of the long- and short-haul clause would not be repugnant to the Constitution (Louisville & N. R. Co. v. Kentucky, 183 U. S. 503), but we are asked to reconsider and overrule the case, and thus correct the error which was manifested in deciding it. But we are not in the remotest degree inclined to enter into this inquiry, not only because of the reasons which were stated in the case itself, but also because of those already expounded in this opinion, and for an additional reason, which is that the contention, by necessary implication, assails the numerous cases which, from the enactment of the Act to Regulate Commerce down to the present time, have involved the adequacy of the conditions advanced by carriers for justifying their departure from the long- and short-haul clause. We say this because the controversies which the many cases referred to considered and decided by a necessary postulate involved an assertion of the validity of the legislative power to apply and enforce the long- and short-haul clause. How can it be otherwise, since, if this were not the case, all the issues presented in the numerous cases would have been merely but moot, affording therefore no basis for judicial action, since they would have had back of them no sanction of lawful power whatever.
3. The jurisdiction of the court.
The argument on this subject is two-fold: (a) that as, by the act creating the Commerce Court, that court was endowed only with the jurisdiction "now possessed by circuit courts of the United States and the judges thereof," and provided that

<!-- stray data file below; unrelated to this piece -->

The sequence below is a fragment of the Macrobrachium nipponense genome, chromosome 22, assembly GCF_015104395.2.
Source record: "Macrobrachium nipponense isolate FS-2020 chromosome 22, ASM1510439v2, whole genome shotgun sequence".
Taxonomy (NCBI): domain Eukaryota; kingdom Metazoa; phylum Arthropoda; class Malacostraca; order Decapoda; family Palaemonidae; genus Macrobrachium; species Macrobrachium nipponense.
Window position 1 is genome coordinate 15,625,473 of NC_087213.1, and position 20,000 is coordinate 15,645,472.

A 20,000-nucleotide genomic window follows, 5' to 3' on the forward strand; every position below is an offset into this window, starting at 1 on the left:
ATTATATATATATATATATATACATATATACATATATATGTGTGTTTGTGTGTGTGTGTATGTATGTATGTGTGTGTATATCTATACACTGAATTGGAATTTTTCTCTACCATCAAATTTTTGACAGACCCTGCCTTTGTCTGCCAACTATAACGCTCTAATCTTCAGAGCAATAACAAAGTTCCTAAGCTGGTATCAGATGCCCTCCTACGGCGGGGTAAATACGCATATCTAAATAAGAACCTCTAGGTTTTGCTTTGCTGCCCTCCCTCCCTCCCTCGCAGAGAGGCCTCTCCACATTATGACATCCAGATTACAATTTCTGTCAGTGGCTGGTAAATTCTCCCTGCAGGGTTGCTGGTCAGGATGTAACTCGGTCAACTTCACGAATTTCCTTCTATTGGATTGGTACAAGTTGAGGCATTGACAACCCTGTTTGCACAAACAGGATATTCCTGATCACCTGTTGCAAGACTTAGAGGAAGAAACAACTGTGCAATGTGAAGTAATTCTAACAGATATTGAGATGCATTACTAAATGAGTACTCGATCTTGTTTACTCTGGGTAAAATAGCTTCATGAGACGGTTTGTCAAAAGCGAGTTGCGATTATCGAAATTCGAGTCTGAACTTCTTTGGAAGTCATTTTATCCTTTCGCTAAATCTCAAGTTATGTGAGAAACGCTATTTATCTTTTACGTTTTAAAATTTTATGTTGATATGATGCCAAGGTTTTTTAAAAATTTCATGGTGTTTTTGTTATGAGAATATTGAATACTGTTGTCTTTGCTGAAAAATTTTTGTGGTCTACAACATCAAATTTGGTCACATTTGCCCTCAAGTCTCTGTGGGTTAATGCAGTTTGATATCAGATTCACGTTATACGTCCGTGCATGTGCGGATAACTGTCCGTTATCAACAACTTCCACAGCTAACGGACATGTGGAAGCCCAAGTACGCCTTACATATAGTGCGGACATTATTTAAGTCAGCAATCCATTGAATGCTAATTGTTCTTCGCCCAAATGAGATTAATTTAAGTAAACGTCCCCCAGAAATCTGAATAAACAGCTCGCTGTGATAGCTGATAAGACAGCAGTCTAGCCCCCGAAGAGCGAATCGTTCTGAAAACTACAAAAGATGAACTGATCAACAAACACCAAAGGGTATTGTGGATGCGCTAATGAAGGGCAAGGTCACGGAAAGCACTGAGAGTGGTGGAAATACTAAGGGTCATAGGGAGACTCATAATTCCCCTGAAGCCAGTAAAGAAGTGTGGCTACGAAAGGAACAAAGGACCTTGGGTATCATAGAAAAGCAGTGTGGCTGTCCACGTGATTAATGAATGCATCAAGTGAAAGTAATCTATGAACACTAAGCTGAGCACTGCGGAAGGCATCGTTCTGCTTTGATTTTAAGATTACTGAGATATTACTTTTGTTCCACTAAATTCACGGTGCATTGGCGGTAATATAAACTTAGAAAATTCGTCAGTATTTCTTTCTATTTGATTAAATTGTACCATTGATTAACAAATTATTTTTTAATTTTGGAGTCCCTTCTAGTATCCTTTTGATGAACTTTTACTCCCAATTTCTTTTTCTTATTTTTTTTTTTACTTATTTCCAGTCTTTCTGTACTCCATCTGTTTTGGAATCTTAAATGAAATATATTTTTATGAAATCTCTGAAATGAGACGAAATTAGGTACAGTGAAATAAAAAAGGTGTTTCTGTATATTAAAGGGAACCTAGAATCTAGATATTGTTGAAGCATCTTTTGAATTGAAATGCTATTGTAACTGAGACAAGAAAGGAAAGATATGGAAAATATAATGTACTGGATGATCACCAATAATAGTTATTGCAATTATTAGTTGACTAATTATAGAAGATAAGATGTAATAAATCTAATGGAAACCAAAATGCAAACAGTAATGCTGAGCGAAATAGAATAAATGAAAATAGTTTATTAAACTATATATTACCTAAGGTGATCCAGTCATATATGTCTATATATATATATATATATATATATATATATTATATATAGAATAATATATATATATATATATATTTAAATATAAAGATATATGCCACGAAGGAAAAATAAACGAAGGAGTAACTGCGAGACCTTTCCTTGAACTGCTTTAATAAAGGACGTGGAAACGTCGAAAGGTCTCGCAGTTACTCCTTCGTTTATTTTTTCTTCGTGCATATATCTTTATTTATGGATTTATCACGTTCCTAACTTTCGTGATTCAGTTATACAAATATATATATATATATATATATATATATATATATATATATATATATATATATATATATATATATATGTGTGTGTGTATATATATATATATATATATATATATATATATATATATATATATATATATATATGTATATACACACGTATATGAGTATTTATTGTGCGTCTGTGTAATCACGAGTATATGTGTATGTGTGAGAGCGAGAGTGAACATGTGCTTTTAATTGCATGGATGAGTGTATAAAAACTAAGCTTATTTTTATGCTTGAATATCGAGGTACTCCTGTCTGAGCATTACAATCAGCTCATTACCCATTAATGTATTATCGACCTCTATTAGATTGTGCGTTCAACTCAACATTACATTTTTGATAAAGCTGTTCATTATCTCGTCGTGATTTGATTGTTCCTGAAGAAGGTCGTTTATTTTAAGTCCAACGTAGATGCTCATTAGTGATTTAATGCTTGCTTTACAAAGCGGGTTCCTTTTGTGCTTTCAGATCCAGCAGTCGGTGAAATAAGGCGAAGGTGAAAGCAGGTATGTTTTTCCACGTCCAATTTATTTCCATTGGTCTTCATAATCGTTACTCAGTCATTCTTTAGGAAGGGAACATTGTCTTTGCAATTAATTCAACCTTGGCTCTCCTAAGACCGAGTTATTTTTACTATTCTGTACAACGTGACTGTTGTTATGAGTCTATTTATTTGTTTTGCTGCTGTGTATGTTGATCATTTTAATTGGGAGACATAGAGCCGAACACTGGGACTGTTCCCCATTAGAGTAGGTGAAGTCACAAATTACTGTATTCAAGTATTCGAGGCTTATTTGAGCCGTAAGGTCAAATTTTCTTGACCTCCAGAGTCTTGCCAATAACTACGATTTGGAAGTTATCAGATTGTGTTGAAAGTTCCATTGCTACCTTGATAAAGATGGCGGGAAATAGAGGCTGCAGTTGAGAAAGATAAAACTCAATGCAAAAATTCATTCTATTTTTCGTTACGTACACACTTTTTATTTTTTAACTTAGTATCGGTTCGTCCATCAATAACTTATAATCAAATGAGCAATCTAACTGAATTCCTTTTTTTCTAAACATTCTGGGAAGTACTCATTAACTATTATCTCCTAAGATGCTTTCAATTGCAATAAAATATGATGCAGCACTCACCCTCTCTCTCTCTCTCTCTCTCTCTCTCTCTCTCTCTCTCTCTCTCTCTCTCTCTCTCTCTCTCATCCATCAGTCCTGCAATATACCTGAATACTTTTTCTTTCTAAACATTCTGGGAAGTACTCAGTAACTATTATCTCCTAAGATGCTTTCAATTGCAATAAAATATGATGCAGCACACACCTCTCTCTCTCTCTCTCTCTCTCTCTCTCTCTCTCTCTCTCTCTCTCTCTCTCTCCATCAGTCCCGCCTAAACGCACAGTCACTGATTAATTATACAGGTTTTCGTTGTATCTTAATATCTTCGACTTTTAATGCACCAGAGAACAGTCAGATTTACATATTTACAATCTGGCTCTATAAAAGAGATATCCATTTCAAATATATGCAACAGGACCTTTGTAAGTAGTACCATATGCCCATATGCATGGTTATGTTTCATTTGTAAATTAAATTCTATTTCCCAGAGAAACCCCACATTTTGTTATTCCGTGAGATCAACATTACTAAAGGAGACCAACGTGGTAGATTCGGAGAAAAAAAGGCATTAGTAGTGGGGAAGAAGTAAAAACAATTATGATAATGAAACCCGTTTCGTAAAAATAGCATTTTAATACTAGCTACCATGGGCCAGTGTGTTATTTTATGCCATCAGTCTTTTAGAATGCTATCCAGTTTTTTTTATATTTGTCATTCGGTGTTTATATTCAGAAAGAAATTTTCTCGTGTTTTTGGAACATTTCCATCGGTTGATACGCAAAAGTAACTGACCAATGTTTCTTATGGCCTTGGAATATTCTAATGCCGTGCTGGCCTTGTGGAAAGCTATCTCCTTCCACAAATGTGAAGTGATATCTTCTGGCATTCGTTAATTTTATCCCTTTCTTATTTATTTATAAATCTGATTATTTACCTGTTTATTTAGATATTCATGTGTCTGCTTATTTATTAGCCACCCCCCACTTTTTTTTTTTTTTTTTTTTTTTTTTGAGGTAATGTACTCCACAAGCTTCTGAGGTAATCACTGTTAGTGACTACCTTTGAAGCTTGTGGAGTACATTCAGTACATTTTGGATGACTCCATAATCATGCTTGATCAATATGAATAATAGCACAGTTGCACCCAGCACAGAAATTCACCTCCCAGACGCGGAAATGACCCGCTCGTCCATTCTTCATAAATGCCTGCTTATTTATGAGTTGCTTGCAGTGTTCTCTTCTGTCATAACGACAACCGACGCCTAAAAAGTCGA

"nothing contained in this act shall be construed as enlarging the jurisdiction now possessed by the circuit courts of the United States or the judges thereof, that is hereby transferred to and vested in the Commerce Court,"
and as new powers were created by the subsequent amendment of the fourth section, therefore the Commerce Court had no jurisdiction. But we pass any extended discussion of
the proposition because it is completely disposed of by the construction which we have given to the amended section, since that construction makes it clear that the effect of the amended fourth section was not to create new powers theretofore nonexisting, but simply to redistribute the powers already existing and which were then subject to review. The argument affords another manifestation of the tendency to which we have already directed attention in this case to seek to maintain and aggrandize a power by insisting upon propositions which, if they were accepted, would raise the gravest question as to the constitutional validity of the asserted power -- a question which we need not at all consider in view of the want of foundation for the exercise of the power claimed in the light of the plain meaning of the act to the contrary which we have already pointed out.
(b) The second contention as to jurisdiction yet further affords an illustration of the same mental attitude, since it rests upon the assumption that the order of the Commission refusing to grant the request of the carrier made under the fourth section was purely negative, and hence was not subject to judicial inquiry. The contention therefore presupposes that the power which, from the beginning, has been the subject of judicial review, by the mere fact of its transfer to the Commission was made arbitrary. Besides, the proposition disregards the fact that the right to petition the Commission conferred by the statute is positive, and while the refusal to grant it may be in one sense negative, in another and broader view it is affirmative, since it refuses that which the statute in affirmative terms declares shall be granted if only the conditions which the statute provides are found to exist. It is, of course, true, as pointed out in Interstate Commerce Commission v. Illinois Central Railroad, 215 U. S. 452, 215 U. S. 470, and since repeatedly applied, that findings of fact made by the Commission within the scope of its administrative